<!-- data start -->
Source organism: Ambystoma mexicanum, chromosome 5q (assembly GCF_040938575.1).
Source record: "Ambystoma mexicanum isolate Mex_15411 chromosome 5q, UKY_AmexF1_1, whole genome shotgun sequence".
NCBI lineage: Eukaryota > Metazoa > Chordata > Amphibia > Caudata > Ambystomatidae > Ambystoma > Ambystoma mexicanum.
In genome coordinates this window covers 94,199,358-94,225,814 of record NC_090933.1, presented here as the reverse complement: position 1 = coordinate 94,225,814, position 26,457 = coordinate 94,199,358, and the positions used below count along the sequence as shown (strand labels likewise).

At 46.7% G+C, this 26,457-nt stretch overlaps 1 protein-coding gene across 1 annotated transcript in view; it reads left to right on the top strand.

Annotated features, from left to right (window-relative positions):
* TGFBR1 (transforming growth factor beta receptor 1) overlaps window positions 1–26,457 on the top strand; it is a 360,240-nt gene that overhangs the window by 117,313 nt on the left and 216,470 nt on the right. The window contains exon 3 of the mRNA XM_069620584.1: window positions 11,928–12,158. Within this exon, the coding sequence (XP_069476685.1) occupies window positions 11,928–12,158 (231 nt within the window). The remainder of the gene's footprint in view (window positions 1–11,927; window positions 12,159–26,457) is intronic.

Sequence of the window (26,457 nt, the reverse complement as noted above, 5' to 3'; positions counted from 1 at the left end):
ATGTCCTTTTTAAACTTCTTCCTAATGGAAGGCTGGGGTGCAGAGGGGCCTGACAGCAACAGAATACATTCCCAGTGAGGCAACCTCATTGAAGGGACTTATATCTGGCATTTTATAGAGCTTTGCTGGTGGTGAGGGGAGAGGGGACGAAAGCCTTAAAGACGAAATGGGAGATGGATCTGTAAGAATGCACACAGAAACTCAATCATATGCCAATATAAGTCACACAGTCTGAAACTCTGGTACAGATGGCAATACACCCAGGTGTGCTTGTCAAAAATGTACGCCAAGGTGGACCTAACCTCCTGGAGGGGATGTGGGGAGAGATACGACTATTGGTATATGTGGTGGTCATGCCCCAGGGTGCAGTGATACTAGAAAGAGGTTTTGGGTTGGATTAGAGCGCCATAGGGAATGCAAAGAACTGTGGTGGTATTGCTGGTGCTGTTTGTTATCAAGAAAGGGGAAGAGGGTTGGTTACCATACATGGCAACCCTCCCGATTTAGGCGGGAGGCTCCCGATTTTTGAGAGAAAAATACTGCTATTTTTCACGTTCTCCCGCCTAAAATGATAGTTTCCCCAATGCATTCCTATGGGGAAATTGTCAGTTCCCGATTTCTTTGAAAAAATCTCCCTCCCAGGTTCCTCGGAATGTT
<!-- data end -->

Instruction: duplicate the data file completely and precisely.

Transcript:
Source organism: Ambystoma mexicanum, chromosome 5q (assembly GCF_040938575.1).
Source record: "Ambystoma mexicanum isolate Mex_15411 chromosome 5q, UKY_AmexF1_1, whole genome shotgun sequence".
NCBI lineage: Eukaryota > Metazoa > Chordata > Amphibia > Caudata > Ambystomatidae > Ambystoma > Ambystoma mexicanum.
In genome coordinates this window covers 94,199,358-94,225,814 of record NC_090933.1, presented here as the reverse complement: position 1 = coordinate 94,225,814, position 26,457 = coordinate 94,199,358, and the positions used below count along the sequence as shown (strand labels likewise).

At 46.7% G+C, this 26,457-nt stretch overlaps 1 protein-coding gene across 1 annotated transcript in view; it reads left to right on the top strand.

Annotated features, from left to right (window-relative positions):
* TGFBR1 (transforming growth factor beta receptor 1) overlaps window positions 1–26,457 on the top strand; it is a 360,240-nt gene that overhangs the window by 117,313 nt on the left and 216,470 nt on the right. The window contains exon 3 of the mRNA XM_069620584.1: window positions 11,928–12,158. Within this exon, the coding sequence (XP_069476685.1) occupies window positions 11,928–12,158 (231 nt within the window). The remainder of the gene's footprint in view (window positions 1–11,927; window positions 12,159–26,457) is intronic.

Sequence of the window (26,457 nt, the reverse complement as noted above, 5' to 3'; positions counted from 1 at the left end):
ATGTCCTTTTTAAACTTCTTCCTAATGGAAGGCTGGGGTGCAGAGGGGCCTGACAGCAACAGAATACATTCCCAGTGAGGCAACCTCATTGAAGGGACTTATATCTGGCATTTTATAGAGCTTTGCTGGTGGTGAGGGGAGAGGGGACGAAAGCCTTAAAGACGAAATGGGAGATGGATCTGTAAGAATGCACACAGAAACTCAATCATATGCCAATATAAGTCACACAGTCTGAAACTCTGGTACAGATGGCAATACACCCAGGTGTGCTTGTCAAAAATGTACGCCAAGGTGGACCTAACCTCCTGGAGGGGATGTGGGGAGAGATACGACTATTGGTATATGTGGTGGTCATGCCCCAGGGTGCAGTGATACTAGAAAGAGGTTTTGGGTTGGATTAGAGCGCCATAGGGAATGCAAAGAACTGTGGTGGTATTGCTGGTGCTGTTTGTTATCAAGAAAGGGGAAGAGGGTTGGTTACCATACATGGCAACCCTCCCGATTTAGGCGGGAGGCTCCCGATTTTTGAGAGAAAAATACTGCTATTTTTCACGTTCTCCCGCCTAAAATGATAGTTTCCCCAATGCATTCCTATGGGGAAATTGTCAGTTCCCGATTTCTTTGAAAAAATCTCCCTCCCAGGTTCCTCGGAATGTT